Journal

Italy, What's Not to Love, Really

Italy. What's not to love, really? Save for the intolerable neighbors next door, who send me spinning into fits of schizophrenia every time I come home. In a house made of marble and stone, the shrieks of a terrible two-year old are hard to ignore. Wine to drown the mounting ire. Music to mask the madness. The eerie comfort of realizing home is where I can be alone, and that this place is the furthest from home I’ve ever been. From the balcony, mountains linger beneath painted skies like some lullaby. A mirage of sorts, impossible to find.

My house is undone; furnished with frames without photos, unfinished stuff. That’s the way home goes..

The doorbell rang three times as I debated whether or not to answer. ‘Vieni’ was all that Daniela said as she took me by the arm and pulled me next door. ‘E il mio cumpleano oggi. Questa e mia nonna. Vieni, vieni.’ I stood there like an idiot – in absolute bewilderment. ‘Vedi, ho fatto questi per te.’ Daniella smiled as she passed me a platter of homemade desserts. I took just one and tried to pass the plate on but was met with a tide of disapproving looks. ‘Ma figurati, tutto per te! Vedi!’  She walked over to her birthday cake, cut it nearly in half, and thrust the chocolate mountain toward me. ‘Ecco. Ti piace ciocolato?’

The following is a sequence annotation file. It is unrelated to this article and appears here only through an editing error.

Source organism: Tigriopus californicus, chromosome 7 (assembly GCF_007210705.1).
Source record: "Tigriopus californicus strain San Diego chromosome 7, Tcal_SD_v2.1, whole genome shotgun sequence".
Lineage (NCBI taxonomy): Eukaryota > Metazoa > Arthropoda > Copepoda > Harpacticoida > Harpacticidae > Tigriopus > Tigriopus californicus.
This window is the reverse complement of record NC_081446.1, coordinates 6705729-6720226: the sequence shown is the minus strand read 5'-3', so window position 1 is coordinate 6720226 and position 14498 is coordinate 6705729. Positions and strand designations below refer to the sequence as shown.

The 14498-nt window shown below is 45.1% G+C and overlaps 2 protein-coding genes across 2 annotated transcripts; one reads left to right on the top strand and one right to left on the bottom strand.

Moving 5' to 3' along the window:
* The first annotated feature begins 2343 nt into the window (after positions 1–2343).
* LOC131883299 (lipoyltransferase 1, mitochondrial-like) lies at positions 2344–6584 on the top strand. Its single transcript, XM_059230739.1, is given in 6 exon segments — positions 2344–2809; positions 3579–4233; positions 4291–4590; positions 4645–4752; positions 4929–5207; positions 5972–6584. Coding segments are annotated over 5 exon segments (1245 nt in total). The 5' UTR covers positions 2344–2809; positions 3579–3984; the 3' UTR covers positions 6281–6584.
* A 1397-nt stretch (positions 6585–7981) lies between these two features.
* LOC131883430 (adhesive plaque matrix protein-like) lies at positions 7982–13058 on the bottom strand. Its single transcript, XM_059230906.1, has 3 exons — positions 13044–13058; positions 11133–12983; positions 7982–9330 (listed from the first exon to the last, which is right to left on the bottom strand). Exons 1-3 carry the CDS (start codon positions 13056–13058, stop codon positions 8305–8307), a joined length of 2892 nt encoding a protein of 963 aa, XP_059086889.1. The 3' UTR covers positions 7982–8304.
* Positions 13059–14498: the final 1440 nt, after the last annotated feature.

Did I like chocolate? Was this really happening? Was I really standing with a family spanning four generations, double-fisting two plates of sweets while trying to interpret a tidal wave of Italian and ignore the teletubbies dancing on t.v.? A smiling two-year old looked up at me and shrieked.

Yeah. This was real. Surreal. This was Italy. ‘Siamo famiglia adesso. Vieni. Devi vedere casa mia.’ Arm in arm, she ushered me through every room. She shared baby pictures, showed me birthday presents, and ran her fingers through my hair while shouting out to her grandmother – who sat quietly at the kitchen table smoking a cigarette and sipping cafe – that we shared the same hair color.

Daniela proclaimed her undying love for New York City and Johnny Depp – and that she and I were forever sisters and friends. She offered to trim my hair, I promised to take family photos, and then I was back in my house – holding enough food for a family of four. A feeling of hopelessness replaced by happiness – just like that. Before I could put the food away, there was yet another buzz at my door, and another kidnapping. Two steaming hot shots of espresso, an invitation to sit, to watch a movie, to be part of the family. And then, it was like the rest had never even been.